What’s Next for News?represent the entire universe of localnews online. Additional categoriesinclude mini sites, which tend to beidiosyncratic in the selection of storiesthey cover and not highly aggressive infinding revenue; local news systems,which are highly local, low-cost sitesthat are created with a regional ornational template, often by a corporation(AOL’s Patch, for example); andaggregators who curate and link toother sources.After the List: Next StepsAt RJI, we’re completing a telephonesurvey of the 100 online publishers onour list. The 60 online publishers whohave responded to date say producingoriginal news and engaging communityare their top priorities.Here is how a couple of onlinepublishers describe their mission:• We promote discussion and conversationof these topics as part of ourmission. As far as taking an activistrole, that’s not what we’re doing.We are looking to spur discussionas compared to promoting our sideof a particular issue.• We’re not advocates so we tend tofocus on the information side morethan what people are doing with theinformation. We do care what peopleare doing with the information, butour site is not designed to revolvearound it. We provide a forum forour readers either to post stories ormake comments on other stories. Itis kind of like a town square.Out of our research, we are findingsome common ground. Four areasworth mentioning are:• Nearly half of the sites rely on paidstaff, with students and internsas a secondary source of content.Volunteers or user uploads arewidely viewed as unreliable sourcesof content.• Online community publishers citecomments and social network integrationas the most effective waysto engage users.• Journalists are working with communitymembers to create newssites. No more bloggers vs. oldmedia. It’s all about partnershipsand networks.• Most are struggling with sustainabilityand developing revenuesources that include advertising,memberships, syndication, grantsand donations. Charging for accessis rarely seen as an option.We expect to post detailed surveyresults in late June. Find us Michele McLellan, a 2002 NiemanFellow, was a 2009-2010 fellow atthe Reynolds Journalism Institute atthe Missouri School of Journalism.She writes the Leadership 3.0 blogfor the Knight Digital Media Center.Establishing a Digital Value for Watchdog Reporting‘Our impulse as digital journalists is to innovate—and this means finding storiesthat aren’t being covered by other news media in Baltimore and doing what wecan to illuminate them in ways that propel people to act.’BY STEPHEN JANISMy cell phone rang at roughly11 p.m.“Turn on the television,”said a man I’ll call Michael, an employeeof the Baltimore City Department ofPublic Works (DPW). “That’s Dennis!They arrested Dennis!”I didn’t know who Dennis was, butMichael doesn’t make late-night callsto pass along trivial information. Forseveral years he had alerted me to actsof malfeasance inside the city agencyresponsible for everything from fillingpotholes to managing the Baltimoreregion’s water supply.“That’s him,” he said. “He worksfor the department; that’s DennisMcLaughlin, man.”On the screen flashed a mug shotof a heavyset bald man, his roundedface punctuated by a droplet-sizedgoatee. Indeed, a Dennis McLaughlinhad been arrested for impersonatinga police officer. Using a phony badgeand a dashboard-mounted beacon, hehad pulled over two young women inBaltimore County, placed one underarrest, and then began fondling her.The victim managed to escape. Througha partial reading of his license plate,police tracked him down and chargedhim with a number of offenses, includingimpersonating a police officer, falseimprisonment, and assault.On the Richter scale of newsworthiness,impersonating a police officer ismildly catastrophic. But if McLaughlinwere a city employee, the story was severaldegrees more enticing, especiallyto my City Hall-centric audience. As Ichecked through the numerous newsstories about his arrest (and othermisdeeds), I found not a single mentionof his city job. My curiosity piqued,I decided to dig a little deeper into42 Nieman Reports | Summer 2010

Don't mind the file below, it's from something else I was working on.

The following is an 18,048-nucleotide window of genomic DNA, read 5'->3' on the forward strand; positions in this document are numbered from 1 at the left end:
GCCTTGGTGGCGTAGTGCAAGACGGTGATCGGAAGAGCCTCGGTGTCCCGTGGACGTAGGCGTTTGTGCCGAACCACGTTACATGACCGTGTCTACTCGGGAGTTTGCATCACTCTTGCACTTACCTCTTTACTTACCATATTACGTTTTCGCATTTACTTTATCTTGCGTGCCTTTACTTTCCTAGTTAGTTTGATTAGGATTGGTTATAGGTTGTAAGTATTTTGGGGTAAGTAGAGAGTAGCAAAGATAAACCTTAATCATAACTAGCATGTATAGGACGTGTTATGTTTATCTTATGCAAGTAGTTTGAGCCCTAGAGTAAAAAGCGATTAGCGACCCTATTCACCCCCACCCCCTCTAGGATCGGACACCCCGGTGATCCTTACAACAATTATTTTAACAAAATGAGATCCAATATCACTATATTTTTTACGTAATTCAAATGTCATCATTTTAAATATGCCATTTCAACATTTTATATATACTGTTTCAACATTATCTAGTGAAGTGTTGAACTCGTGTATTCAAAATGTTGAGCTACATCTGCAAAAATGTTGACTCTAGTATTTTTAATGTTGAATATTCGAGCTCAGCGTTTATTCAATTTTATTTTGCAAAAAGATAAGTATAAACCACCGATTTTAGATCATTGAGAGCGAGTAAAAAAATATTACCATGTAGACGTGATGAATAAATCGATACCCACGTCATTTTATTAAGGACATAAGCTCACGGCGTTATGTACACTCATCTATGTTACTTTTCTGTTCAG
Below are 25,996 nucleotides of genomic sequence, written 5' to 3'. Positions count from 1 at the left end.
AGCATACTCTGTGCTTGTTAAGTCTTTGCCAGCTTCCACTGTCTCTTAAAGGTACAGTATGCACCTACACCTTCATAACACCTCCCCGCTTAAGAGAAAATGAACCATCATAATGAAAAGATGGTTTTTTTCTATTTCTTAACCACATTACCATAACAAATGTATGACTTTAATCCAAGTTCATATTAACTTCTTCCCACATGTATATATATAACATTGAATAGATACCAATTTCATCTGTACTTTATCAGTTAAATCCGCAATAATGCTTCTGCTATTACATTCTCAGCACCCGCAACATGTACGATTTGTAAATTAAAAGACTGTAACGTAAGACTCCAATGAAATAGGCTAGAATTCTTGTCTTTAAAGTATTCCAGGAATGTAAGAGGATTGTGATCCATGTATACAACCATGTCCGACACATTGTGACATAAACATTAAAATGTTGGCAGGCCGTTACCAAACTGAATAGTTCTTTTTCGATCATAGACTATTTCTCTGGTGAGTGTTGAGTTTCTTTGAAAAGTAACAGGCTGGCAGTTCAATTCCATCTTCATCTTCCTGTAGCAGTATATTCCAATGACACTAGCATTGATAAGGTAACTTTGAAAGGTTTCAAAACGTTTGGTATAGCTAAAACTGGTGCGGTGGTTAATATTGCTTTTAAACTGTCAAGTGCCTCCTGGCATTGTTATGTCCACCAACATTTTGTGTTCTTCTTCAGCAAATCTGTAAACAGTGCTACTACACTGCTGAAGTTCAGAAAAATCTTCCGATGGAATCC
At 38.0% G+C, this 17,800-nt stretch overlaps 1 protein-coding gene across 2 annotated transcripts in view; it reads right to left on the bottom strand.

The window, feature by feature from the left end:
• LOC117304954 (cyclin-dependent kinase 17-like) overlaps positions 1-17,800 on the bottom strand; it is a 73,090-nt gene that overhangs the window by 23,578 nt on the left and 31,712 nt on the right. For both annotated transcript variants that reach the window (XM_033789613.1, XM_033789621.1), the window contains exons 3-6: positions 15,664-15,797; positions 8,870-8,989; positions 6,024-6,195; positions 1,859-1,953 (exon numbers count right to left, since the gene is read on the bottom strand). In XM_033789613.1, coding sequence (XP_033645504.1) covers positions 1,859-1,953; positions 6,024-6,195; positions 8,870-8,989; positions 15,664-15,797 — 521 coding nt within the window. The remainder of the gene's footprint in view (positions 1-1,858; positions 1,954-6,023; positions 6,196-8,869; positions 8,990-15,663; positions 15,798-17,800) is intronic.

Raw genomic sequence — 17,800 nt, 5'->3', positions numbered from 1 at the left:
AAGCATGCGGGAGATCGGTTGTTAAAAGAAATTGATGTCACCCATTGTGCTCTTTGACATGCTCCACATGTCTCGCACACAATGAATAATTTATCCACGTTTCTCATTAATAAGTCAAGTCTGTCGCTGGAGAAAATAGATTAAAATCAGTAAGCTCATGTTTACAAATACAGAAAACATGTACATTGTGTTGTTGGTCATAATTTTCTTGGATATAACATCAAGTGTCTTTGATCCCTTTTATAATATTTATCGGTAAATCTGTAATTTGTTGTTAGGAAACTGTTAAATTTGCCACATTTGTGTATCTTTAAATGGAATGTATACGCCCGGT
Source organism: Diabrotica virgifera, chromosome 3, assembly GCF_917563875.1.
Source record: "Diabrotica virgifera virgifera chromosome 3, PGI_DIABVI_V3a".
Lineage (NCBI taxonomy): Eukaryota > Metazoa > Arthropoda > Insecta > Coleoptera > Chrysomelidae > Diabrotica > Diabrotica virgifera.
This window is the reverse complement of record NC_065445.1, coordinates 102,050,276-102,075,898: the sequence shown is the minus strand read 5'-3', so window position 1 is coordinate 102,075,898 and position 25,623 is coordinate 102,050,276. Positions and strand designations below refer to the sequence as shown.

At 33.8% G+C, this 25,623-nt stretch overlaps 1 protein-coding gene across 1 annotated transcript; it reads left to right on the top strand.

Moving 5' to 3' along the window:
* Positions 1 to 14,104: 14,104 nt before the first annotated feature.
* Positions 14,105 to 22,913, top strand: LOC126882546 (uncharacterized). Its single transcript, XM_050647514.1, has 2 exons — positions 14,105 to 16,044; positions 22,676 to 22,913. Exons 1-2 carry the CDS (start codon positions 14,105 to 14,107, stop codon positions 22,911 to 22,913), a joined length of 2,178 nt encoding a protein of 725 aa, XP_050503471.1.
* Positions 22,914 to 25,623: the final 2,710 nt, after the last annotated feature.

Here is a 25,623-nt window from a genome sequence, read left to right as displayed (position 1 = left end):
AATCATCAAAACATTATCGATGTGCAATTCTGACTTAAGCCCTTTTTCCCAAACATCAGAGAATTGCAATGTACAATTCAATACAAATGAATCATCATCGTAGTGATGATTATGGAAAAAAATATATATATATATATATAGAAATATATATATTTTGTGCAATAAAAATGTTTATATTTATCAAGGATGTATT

New NewsMcLaughlin’s background, promptedin part by my source, who said thatMcLaughlin had taken an eight-monthleave of absence recently for a herniaoperation, an absence rumored not tobe related to a medical issue at all.Using a list of city employees I’dobtained while working on a storydocumenting some significant cityspending on employee overtime, Ifound a Dennis McLaughlin listed onthe city’s 2008 payroll. According tothese records, McLaughlin had earneda salary of roughly $26,000, including$4,508 in overtime. It was not thefull annual salary for his position,but more than one would earn withextended leave.A quick check of his criminal recordrevealed something even more intriguing:McLaughlin had been sentenced to18 months in prison in 2007, meaningit was possible that he was in jail at thetime that city payroll records indicatedhe was earning a salary of $21,000 ayear, plus $4,500 in overtime.How Could This Be Possible?related to criminal convictions andthe employment of sex offenders injobs that bring them into contact withthe public.This was not the first time thatour Web site, dedicated to watchdogjournalism, broke a fairly major story.Our small staff regularly breaks stories,including a recent series on the citypension board’s taking luxury junkets.2009. The stories were tracked asthey moved through various newsoutlets and into the public arena.The idea was, according to PEJ, “tosee how the ecosystem moved, howinformation traveled from one sectorto another, who initiated the newsand who was first to transmit andframe the narratives that the rest ofthe media followed.”With a bit of digging, helped by mysource and David Scott, the directorof public works, I determined thatMcLaughlin was not only on the citypayroll while in jail, but collected sickpay while serving an eight-month sentencefor sexually abusing a minor. Italso turned out that McLaughlin hadhelp: someone had submitted fake leaveslips, signed by a doctor stating thathe was receiving medical attention.These discoveries and quite a bitmore—for example, DPW supervisorshad threatened to fire an employeewho discovered that McLaughlin wason the state’s Sex Offender Registry—were published in a series of storieson Investigative Voice, the Web sitewhere I work as a senior reporter andcontent director. Baltimore’s inspectorgeneral opened a departmentwideprobe, and the city solicitor ordered acitywide review of personnel policiesInvestigative Voice plays a watchdog role in its coverage of Baltimore city government, suchas the story it broke about a municipal worker who was on the city payroll while in prison.The Digital DifferenceOther than our partners at WBFF, theBaltimore Fox affiliate, no other newsorganization in Baltimore coveredthe McLaughlin case or the pensionboard’s antics. I mention this absenceof a media chorus because about thesame time we were publishing theMcLaughlin story, the Pew ResearchCenter’s Project for Excellence inJournalism (PEJ) published a studyon Baltimore media, which concludedthat Investigative Voice (lumped in withother “new media” news outlets) was allbut irrelevant to the city’s news flow. 1The PEJ study focused on sixhigh-profile stories from one weekof Baltimore’s news coverage in JulyHere are some of PEJ’s conclusions:• Among the six major news threadsstudied—which included storiesabout city budgets, crime, publicbuses, and the sale of a localtheater—83 percent of storiesconveyed no new information. Ofthe 17 percent that contained newinformation, nearly all came fromtraditional media either in print oronline.• General interest newspapers includingThe (Baltimore) Sun produced48 percent of those stories and otherprint publications, namely businessand law newspapers, producedanother 13 percent.• Online outlets or broadcast news1“How News Happens: A Study of the News Ecosystem of One American City,” a look atBaltimore media by the Pew Research Center’s Project for Excellence in Journalism, canbe found at Reports | Summer 2010 43